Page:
4 Tips about toilets in Chile - 4 things you need to know about going to the toilet in Chile - Woodward Culture

You probably found this article while scrolling on your phone on the toilet right now, didn’t you?

Well, it’s better than reading this while at the dinner table. But wherever you are, let’s begin our delightful conversation …

How do you say TOILET / RESTROOM in Spanish?

If you are going to go to Chile I highly recommend learning some Spanish before arriving, even if it is a few words – Just so you know, that is a link to OUR website. The Spanish word for toilet (or restroom) is Baño. That squiggly thing over the letter N sounds like NY like in ONION so you would pronounce it as “BAHNYO“. Below is a photo I took in Tierra del Fuego in Patagonia, Chile. You can see it is a sign pointing to the baños públicos (public toilets/restroom). Yes, in more touristy places, you MAY find the sign in English too as in the photo but it’s best to learn the word BAÑO in Spanish … it could save you in an “emergency.”

Baños Públicos | Public Restrooms Sign in Tierra del Fuego, Patagonia, Chile | Woodward Culture

Here are four tips about Chilean toilets that you should know before you sit on the porcelain throne.

1. Take your own toilet paper!

A word of advice … always carry your own toilet paper with you in Chile. No, not all the way from your own country but whenever you go out in Chile. Fortunately, you don’t have to do the bush survival raspy-leaf swipes here. There IS toilet paper in Chile, BUT quite often you won’t find it in public places, either because it has run out, been stolen or just wasn’t there in the first place. There’s nothing worse than having to rush to the bathroom and once finished you can’t find any toilet paper anywhere. So it pays to have a stash of it in your purse or bag … just in case.

2. Don’t get caught with your pants down!

You will find that in malls and cafes they will usually have some toilet paper in a padlocked dispenser. Problem is that sometimes this dispenser isn’t in your private cubicle but on one of the walls where you wash your hands. You can tell who the foreigners are because they’re the only ones waddling to the dispenser with their pants around their ankles and their butts flashing in the air as they quickly grab some toilet paper.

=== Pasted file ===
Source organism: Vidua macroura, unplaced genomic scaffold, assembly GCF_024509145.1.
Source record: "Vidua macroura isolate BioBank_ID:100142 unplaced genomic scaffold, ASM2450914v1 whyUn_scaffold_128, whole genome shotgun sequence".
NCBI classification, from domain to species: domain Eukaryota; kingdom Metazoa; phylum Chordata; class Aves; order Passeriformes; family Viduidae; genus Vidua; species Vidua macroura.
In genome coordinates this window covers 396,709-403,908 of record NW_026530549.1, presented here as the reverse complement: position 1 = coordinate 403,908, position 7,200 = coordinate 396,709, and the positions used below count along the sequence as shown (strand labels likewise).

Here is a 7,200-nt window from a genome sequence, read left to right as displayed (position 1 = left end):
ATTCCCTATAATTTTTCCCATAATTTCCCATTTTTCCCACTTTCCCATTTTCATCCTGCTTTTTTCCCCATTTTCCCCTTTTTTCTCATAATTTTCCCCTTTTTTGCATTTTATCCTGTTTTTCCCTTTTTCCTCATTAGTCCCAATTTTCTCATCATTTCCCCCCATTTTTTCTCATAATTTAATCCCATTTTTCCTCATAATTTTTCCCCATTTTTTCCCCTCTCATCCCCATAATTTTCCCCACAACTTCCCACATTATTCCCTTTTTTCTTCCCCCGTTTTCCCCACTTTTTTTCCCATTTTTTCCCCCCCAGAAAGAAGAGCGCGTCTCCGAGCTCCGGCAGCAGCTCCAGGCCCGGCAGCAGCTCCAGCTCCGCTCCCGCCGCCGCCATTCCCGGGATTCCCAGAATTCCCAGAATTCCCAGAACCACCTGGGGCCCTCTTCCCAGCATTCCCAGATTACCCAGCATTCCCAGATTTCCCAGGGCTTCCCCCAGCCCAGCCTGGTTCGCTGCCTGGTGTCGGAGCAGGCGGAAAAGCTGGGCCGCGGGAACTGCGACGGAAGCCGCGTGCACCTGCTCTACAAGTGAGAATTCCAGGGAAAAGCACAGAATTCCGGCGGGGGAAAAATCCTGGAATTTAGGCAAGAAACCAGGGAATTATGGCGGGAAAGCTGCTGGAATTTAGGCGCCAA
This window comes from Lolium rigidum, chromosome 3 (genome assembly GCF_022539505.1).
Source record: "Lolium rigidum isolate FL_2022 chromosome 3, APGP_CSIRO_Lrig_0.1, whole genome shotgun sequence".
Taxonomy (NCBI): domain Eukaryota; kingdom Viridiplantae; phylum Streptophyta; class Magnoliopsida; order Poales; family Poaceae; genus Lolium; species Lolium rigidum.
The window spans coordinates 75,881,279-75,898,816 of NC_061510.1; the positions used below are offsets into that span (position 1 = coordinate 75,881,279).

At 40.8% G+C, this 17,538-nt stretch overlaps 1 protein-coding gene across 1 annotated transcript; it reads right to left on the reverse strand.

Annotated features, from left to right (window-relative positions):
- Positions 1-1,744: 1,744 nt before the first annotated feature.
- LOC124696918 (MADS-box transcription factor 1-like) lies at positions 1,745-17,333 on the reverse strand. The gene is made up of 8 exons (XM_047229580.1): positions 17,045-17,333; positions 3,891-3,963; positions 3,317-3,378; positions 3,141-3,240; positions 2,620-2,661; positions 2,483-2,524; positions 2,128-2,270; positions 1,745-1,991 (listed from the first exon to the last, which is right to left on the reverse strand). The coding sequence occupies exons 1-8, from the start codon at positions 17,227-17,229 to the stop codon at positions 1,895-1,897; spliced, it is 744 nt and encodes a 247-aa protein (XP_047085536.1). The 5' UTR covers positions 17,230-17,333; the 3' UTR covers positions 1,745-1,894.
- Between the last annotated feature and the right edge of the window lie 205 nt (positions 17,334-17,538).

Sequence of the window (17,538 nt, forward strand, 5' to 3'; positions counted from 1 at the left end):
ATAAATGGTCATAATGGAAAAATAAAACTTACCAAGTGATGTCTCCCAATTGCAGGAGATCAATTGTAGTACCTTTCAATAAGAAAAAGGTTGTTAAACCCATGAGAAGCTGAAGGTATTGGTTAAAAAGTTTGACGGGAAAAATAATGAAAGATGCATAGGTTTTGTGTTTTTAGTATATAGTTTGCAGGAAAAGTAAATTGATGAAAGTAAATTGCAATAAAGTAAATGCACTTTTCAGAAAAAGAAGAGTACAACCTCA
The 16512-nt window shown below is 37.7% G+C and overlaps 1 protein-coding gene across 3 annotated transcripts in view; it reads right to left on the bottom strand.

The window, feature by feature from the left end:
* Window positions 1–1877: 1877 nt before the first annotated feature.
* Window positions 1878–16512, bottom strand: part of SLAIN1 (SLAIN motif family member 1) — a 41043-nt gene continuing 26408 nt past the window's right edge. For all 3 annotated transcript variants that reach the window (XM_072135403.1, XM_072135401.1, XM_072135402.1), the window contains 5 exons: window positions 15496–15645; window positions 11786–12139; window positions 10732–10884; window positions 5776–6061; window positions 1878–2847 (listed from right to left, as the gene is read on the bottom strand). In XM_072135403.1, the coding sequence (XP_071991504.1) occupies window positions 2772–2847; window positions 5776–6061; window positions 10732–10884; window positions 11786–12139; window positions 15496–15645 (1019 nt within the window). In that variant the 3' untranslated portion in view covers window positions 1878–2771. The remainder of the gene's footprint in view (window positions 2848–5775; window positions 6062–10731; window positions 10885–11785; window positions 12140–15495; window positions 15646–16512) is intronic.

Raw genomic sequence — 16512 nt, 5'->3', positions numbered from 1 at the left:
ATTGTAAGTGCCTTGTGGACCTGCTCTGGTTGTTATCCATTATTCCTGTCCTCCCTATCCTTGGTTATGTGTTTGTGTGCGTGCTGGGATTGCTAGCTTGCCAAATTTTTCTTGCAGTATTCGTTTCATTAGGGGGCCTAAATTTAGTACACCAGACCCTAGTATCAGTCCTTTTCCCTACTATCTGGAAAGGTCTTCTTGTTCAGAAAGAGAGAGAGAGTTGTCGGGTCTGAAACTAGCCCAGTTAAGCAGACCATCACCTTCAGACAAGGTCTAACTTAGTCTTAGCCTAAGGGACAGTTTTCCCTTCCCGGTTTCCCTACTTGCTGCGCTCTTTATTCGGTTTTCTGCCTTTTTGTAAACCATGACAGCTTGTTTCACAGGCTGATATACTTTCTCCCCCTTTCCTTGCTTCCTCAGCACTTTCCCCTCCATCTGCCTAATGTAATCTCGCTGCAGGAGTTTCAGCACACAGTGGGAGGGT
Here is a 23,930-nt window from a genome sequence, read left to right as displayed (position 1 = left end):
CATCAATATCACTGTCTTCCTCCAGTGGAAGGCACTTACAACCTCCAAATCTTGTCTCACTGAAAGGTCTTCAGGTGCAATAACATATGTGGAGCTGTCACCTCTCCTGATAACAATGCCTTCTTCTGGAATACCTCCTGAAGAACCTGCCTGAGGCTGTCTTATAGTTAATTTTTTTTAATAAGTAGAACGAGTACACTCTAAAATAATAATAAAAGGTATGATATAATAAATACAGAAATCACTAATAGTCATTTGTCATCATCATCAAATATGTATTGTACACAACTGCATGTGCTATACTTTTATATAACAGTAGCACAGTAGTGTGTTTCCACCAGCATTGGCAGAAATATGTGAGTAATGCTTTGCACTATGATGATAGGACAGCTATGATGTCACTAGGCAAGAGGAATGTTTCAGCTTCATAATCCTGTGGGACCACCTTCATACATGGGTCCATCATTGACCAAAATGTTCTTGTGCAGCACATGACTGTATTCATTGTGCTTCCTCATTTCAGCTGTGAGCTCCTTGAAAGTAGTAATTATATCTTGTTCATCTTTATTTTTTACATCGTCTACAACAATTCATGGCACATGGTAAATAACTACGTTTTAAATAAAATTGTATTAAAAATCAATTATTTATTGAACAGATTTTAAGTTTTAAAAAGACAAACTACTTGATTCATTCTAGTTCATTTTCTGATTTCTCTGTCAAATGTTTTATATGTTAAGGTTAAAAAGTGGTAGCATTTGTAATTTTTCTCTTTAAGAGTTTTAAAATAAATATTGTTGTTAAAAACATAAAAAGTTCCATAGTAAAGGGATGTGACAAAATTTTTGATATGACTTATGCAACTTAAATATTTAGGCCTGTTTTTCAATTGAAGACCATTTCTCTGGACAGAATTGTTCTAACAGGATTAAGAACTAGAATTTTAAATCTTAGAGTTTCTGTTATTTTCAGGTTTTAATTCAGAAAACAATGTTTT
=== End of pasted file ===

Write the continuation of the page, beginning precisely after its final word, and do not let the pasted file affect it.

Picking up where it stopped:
A common problem when the dispenser is outside of your cubicle is that you need to calculate how much you will need before you sit down (three wipes or four… hmm tough!). You need to bring into the equation whether you fold it (the public toilet paper is never two-ply), how absorbent it looks (it’s often shiny and spreads more than absorbs – imagine wiping your bum with a glossy magazine, it’s not the best) and whether you’re going to be doing a few plops or an after-curry splatter. Before you sit down and relax make sure you have plenty on hand.

3. Paying for Toilets

Many places charge you to use their toilet unless you are a customer. However, shopping malls have good bathrooms and you don’t usually have to pay to use them. The only exception I can recall where you do have to pay for the toilets are the ones at Mall del Centro which is near the Santiago Plaza de Armas (the main square).

There ARE normally public toilets outside of malls but they are all paid affairs. In some places there may be a person standing near the door with some toilet paper which often means there isn’t any inside (because THEY took it to sell it to YOU). If you want some toilet paper, you give them a tip. Even if you have your own toilet paper, they still expect you to give them a tip. (Learn more about Tipping in Chile)

Baños Públicos | Public Restrooms Sign in Playa Negra, Concón, Chile | Woodward Culture

This is a photo I took in the beach town of Concón in the 5th region of Chile. Notice how there is a blue sign leaning about the wall. It says Baños $300 (don’t worry, that’s pesos, not dollars!)

On the same note, don’t expect to see much soap anywhere. About half the time the soap dispensers are empty (or is that just because of the dodgy type of places I visit).

4. Don’t flush the paper!

Another thing that surprises many foreigners is that you will see a little bin or plastic container next to the toilet. It’s not just for your normal trash but is to put the used toilet paper into. Sounds unhygienic, doesn’t it? That’s right; you aren’t supposed to flush toilet paper down the loo/toilet,/w.c./the throne or whatever you call it. You have to put it in that little bin next to the toilet. Basically if you don’t, it clogs the sewage system or mostly that toilet itself yet I haven’t figured out why it happens so much here but this is often the rule in older places / houses. Having said this, in some ‘nice’ hotels you can put it straight into the bowl. (I hope there isn’t some guy lurking around with rubber gloves that comes in after you’ve finished that fishes your toilet paper out with a bent coat hanger wire).

Now you know the reason most Chilean women carry toilet paper in their purse. If you are up for an experiment, ask a woman if she has some loo paper on her and I bet she has.

Such a lovely conversation this, anyone up for lunch now?